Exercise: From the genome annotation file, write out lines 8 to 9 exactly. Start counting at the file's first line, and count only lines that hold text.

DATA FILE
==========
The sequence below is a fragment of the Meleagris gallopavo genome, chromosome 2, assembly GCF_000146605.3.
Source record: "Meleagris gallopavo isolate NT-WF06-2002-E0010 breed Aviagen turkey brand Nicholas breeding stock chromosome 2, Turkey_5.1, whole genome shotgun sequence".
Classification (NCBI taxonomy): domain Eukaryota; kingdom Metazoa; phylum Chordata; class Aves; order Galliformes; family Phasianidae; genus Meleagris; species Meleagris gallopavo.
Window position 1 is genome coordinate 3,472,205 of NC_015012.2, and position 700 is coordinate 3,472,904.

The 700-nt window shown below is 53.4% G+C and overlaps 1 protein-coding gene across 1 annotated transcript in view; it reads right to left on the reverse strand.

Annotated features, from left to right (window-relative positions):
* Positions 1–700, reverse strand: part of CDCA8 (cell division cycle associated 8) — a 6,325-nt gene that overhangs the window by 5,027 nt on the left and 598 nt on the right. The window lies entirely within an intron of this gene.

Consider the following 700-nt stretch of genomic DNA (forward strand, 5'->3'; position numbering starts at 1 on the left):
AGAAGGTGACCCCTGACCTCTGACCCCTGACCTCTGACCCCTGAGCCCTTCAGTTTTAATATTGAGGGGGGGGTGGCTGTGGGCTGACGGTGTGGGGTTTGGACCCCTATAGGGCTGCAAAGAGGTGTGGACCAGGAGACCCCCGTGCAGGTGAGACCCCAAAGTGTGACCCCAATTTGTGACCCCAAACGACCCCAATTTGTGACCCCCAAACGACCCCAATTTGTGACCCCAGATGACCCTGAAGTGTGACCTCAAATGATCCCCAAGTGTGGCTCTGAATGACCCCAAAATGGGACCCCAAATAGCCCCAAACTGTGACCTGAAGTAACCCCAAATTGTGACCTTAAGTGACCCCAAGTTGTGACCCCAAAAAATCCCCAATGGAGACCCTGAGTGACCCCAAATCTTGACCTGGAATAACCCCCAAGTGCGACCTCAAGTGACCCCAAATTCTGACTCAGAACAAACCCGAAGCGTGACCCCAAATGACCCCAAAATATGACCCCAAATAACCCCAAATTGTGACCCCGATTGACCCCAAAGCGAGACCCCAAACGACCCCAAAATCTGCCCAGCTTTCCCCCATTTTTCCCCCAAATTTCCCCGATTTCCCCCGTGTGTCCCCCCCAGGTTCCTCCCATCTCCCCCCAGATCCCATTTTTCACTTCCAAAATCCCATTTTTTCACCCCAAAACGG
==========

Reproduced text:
Consider the following 700-nt stretch of genomic DNA (forward strand, 5'->3'; position numbering starts at 1 on the left):
AGAAGGTGACCCCTGACCTCTGACCCCTGACCTCTGACCCCTGAGCCCTTCAGTTTTAATATTGAGGGGGGGGTGGCTGTGGGCTGACGGTGTGGGGTTTGGACCCCTATAGGGCTGCAAAGAGGTGTGGACCAGGAGACCCCCGTGCAGGTGAGACCCCAAAGTGTGACCCCAATTTGTGACCCCAAACGACCCCAATTTGTGACCCCCAAACGACCCCAATTTGTGACCCCAGATGACCCTGAAGTGTGACCTCAAATGATCCCCAAGTGTGGCTCTGAATGACCCCAAAATGGGACCCCAAATAGCCCCAAACTGTGACCTGAAGTAACCCCAAATTGTGACCTTAAGTGACCCCAAGTTGTGACCCCAAAAAATCCCCAATGGAGACCCTGAGTGACCCCAAATCTTGACCTGGAATAACCCCCAAGTGCGACCTCAAGTGACCCCAAATTCTGACTCAGAACAAACCCGAAGCGTGACCCCAAATGACCCCAAAATATGACCCCAAATAACCCCAAATTGTGACCCCGATTGACCCCAAAGCGAGACCCCAAACGACCCCAAAATCTGCCCAGCTTTCCCCCATTTTTCCCCCAAATTTCCCCGATTTCCCCCGTGTGTCCCCCCCAGGTTCCTCCCATCTCCCCCCAGATCCCATTTTTCACTTCCAAAATCCCATTTTTTCACCCCAAAACGG